AG criticized for 'terrorist' paroles
WASHINGTON -- U.S. Attorney General Eric Holder "has lied about his role in granting pardons to terrorists" under Presidents Clinton and Obama and should be removed from office, according to Cliff Kincaid, president of America's Survival Inc.
Kincaid moderated a daylong conference on Tuesday at the National Press Club, sponsored by his Washington-based investigative organization.
Speakers included Richard Hahn, an FBI agent who led numerous terrorism investigations before retiring in 1999; Humberto Fontova, an author whose family fled Cuba in 1961; Joseph Connor, whose father died in a 1975 New York City bombing by Puerto Rican terrorists; and Larry Grathwohl, who infiltrated the radical Weather Underground in the 1960s for police and the FBI.
In 1999, Holder, then a deputy attorney general, pushed to pardon 14 federal prisoners who belonged to a Puerto Rican terror group, the FALN, Kincaid and Connor said.
The FALN exploded more than 100 bombs in the United States during the 1970s.
The 14 prisoners, convicted in the 1980s on conspiracy and bomb-making charges, were sentenced to up to 85 years in prison.
Two others refused to accept paroles.
FBI and federal prison officials, two U.S. attorneys, the Fraternal Order of Police and at least one Justice Department official opposed the paroles.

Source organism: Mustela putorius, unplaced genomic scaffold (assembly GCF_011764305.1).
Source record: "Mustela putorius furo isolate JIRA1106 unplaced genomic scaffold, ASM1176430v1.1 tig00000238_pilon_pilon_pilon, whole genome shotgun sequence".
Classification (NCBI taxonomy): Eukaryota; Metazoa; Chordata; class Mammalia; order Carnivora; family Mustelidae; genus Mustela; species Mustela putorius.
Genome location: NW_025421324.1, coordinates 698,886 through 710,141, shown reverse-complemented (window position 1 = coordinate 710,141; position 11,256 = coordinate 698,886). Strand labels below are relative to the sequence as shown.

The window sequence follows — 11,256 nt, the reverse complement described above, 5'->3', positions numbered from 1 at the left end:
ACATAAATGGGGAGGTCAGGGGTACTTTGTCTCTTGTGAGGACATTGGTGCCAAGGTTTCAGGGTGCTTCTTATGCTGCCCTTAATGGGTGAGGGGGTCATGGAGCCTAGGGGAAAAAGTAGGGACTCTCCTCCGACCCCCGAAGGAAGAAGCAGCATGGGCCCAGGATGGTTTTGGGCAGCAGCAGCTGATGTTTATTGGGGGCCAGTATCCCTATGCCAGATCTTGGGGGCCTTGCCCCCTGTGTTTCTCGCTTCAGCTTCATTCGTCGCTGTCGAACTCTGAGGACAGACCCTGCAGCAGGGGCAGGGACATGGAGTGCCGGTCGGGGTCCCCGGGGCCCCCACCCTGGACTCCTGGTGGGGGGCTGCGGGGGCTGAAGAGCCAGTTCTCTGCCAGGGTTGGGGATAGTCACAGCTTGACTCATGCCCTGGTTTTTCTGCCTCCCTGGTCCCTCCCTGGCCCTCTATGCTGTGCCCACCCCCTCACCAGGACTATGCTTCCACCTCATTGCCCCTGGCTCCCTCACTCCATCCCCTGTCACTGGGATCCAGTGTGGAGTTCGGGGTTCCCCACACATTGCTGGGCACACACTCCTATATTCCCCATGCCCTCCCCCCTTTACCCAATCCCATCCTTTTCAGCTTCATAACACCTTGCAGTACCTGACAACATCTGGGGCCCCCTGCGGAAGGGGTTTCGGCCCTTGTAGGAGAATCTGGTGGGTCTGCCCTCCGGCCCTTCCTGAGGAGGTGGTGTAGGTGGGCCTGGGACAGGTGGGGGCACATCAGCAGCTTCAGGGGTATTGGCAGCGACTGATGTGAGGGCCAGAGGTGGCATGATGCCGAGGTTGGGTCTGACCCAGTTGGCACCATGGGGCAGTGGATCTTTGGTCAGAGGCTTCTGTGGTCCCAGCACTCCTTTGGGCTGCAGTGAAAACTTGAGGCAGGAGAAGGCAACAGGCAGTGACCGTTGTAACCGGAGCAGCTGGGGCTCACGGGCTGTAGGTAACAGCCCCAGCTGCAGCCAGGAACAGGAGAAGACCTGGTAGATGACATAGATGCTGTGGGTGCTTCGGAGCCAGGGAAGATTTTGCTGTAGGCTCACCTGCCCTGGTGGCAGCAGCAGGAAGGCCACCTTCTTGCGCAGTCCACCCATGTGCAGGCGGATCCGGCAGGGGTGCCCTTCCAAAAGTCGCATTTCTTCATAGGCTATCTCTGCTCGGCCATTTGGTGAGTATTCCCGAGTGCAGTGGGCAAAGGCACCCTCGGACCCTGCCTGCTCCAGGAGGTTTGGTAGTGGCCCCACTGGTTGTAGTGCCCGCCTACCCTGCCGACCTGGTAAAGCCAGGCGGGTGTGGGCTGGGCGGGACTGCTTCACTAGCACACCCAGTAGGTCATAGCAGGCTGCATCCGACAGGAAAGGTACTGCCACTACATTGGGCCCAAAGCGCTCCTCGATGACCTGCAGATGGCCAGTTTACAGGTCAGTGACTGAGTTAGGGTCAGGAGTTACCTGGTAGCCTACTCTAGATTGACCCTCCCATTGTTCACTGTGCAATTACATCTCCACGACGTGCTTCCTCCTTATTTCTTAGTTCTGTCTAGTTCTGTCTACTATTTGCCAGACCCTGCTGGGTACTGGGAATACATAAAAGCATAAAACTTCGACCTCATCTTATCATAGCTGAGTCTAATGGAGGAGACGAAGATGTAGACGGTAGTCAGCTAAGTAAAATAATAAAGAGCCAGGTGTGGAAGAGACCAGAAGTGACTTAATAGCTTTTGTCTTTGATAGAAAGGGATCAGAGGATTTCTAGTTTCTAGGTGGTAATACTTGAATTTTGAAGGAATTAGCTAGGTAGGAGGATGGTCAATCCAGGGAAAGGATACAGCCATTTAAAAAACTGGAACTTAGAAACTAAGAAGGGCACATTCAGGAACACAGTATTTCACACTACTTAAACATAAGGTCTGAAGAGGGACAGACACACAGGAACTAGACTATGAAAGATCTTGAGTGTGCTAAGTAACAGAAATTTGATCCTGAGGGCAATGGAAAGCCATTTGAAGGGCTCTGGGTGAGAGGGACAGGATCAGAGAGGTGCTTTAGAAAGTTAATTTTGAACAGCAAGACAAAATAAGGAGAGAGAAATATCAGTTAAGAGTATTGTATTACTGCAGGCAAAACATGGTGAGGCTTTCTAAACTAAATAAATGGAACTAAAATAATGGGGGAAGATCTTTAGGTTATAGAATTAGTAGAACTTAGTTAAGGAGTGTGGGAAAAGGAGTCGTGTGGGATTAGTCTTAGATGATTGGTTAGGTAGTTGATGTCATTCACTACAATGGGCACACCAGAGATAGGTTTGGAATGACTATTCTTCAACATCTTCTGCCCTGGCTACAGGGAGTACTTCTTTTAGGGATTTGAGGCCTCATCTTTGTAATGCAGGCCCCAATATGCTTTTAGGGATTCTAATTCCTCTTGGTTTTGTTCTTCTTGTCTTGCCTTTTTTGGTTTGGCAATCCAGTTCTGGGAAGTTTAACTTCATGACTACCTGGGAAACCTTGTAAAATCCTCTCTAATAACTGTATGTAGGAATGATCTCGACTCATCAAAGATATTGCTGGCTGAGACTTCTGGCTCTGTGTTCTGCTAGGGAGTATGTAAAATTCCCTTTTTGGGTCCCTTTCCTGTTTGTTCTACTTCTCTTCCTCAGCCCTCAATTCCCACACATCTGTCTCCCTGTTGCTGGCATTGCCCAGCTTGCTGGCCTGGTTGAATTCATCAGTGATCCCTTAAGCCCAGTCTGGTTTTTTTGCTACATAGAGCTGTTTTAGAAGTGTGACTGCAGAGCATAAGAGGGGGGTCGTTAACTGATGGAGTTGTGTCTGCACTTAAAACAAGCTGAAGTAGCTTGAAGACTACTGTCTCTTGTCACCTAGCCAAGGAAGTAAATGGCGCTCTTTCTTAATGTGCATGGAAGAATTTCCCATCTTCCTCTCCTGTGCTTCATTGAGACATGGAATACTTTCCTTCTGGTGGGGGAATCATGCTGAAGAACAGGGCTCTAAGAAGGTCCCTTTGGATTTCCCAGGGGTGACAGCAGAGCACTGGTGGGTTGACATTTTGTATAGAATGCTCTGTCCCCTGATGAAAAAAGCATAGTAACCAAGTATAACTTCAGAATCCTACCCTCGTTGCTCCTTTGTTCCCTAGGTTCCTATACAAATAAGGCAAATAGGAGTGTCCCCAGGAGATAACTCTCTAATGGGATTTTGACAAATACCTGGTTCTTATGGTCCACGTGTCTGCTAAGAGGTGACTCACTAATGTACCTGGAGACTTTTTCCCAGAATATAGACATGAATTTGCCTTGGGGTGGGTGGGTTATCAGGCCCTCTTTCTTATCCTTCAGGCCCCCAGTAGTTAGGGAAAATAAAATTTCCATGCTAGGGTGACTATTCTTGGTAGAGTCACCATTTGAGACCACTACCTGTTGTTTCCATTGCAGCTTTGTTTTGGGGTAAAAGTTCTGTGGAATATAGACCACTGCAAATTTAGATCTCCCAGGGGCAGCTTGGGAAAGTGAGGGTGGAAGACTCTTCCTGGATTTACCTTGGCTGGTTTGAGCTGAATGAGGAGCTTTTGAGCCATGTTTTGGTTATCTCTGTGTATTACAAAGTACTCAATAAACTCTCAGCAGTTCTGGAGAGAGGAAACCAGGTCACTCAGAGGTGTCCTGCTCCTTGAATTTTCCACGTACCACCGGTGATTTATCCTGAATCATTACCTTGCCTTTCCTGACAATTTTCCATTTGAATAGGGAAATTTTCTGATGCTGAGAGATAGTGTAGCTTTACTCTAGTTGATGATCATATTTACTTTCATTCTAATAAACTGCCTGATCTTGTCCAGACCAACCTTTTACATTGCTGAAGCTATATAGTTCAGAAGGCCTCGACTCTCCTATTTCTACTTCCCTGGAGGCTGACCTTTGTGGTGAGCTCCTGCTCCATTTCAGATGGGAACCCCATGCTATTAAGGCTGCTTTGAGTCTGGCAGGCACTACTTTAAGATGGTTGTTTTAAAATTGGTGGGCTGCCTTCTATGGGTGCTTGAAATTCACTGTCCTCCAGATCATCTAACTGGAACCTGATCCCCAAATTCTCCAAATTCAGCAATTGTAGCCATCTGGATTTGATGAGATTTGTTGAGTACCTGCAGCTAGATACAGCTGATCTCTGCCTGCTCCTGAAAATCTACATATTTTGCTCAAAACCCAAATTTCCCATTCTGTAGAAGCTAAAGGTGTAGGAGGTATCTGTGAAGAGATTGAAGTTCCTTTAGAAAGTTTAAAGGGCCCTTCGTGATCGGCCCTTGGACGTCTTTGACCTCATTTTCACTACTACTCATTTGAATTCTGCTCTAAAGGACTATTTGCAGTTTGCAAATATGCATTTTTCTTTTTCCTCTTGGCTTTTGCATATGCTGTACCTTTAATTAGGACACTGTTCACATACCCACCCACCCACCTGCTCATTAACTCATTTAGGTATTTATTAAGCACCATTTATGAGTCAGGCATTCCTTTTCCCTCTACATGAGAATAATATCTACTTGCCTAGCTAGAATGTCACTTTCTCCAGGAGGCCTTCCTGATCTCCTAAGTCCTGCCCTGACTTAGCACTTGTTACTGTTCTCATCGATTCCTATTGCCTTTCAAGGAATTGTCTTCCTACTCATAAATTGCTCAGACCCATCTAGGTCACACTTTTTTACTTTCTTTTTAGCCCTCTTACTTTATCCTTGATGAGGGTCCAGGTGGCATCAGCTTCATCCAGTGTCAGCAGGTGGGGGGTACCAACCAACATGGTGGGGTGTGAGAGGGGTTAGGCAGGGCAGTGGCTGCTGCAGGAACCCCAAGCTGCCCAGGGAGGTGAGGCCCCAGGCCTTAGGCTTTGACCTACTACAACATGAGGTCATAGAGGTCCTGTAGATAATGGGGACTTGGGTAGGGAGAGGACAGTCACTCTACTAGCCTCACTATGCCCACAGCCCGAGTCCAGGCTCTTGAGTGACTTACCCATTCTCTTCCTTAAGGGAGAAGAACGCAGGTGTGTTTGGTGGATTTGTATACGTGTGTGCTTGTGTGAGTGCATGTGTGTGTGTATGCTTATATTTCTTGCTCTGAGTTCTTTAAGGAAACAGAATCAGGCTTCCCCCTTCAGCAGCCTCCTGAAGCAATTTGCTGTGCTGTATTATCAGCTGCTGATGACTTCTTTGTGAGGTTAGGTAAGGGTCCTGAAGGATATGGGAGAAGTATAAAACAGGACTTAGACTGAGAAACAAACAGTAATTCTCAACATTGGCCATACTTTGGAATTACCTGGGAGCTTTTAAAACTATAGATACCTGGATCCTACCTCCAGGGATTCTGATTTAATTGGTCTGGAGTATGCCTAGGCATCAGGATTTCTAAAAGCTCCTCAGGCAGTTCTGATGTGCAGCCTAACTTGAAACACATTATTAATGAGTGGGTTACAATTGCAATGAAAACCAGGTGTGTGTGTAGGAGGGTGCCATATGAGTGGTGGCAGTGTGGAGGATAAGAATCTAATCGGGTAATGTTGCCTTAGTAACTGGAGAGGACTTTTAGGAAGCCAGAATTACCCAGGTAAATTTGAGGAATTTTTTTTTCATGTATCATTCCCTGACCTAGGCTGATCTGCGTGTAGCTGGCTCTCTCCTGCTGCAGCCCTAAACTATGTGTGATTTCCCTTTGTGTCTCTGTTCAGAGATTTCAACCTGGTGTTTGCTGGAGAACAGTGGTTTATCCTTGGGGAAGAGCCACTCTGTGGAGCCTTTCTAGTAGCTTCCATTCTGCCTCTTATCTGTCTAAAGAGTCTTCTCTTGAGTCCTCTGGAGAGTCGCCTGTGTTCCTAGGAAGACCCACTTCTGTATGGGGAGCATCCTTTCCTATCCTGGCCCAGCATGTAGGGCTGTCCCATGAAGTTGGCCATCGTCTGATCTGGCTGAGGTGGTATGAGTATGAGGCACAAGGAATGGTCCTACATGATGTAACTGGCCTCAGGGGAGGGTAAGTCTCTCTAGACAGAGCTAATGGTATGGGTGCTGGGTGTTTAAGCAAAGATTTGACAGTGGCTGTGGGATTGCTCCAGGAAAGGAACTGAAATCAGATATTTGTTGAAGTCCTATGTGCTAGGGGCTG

In 2009, as the Senate considered his nomination as attorney general, Holder said those paroled "were not directly involved in incidents that led to death or injuries."
Hahn, the former FBI agent, said Holder "could not possibly know" that, because the parolees were not charged in any fatal bombings despite evidence of complicity.
Kincaid blamed Holder's Justice Department for the 2010 paroles of Carlos Torres, a FALN co-founder, and Marilyn Buck, a Weather Underground and Black Liberation Army member.
Buck -- convicted in the mid-'80s of various crimes, including a 1981 robbery that killed a security guard and two policemen -- died soon after her release.
"Freedom for terrorists seems to be a policy started under Clinton and continued under Obama ... and they both have one thing in common -- Eric Holder," Kincaid said.
He and Grathwohl accused Holder of trying to halt an investigation into a deadly 1970 bombing in San Francisco. Both have long accused Weather Underground leaders William Ayers and Bernadine Dohrn of complicity in that attack, although neither was ever charged in the case.
The couple, who now live in Chicago, have been involved in President Obama's political campaigns, and Obama has acknowledged their friendship.
"In addition to prosecuting Ayers and Dohrn, there is an obligation to pursue the terrorist fugitives ... here and in places like Cuba," Kincaid said.
He accused the Obama White House of trying to loosen Cuban travel and trade restrictions even as the communist-ruled island nation "continues to wage war on the United States."
He and Fontova said Cuban intelligence agents actively operate here while political dissidents in Cuba are "being beaten up, tortured and killed" by the Castro regime.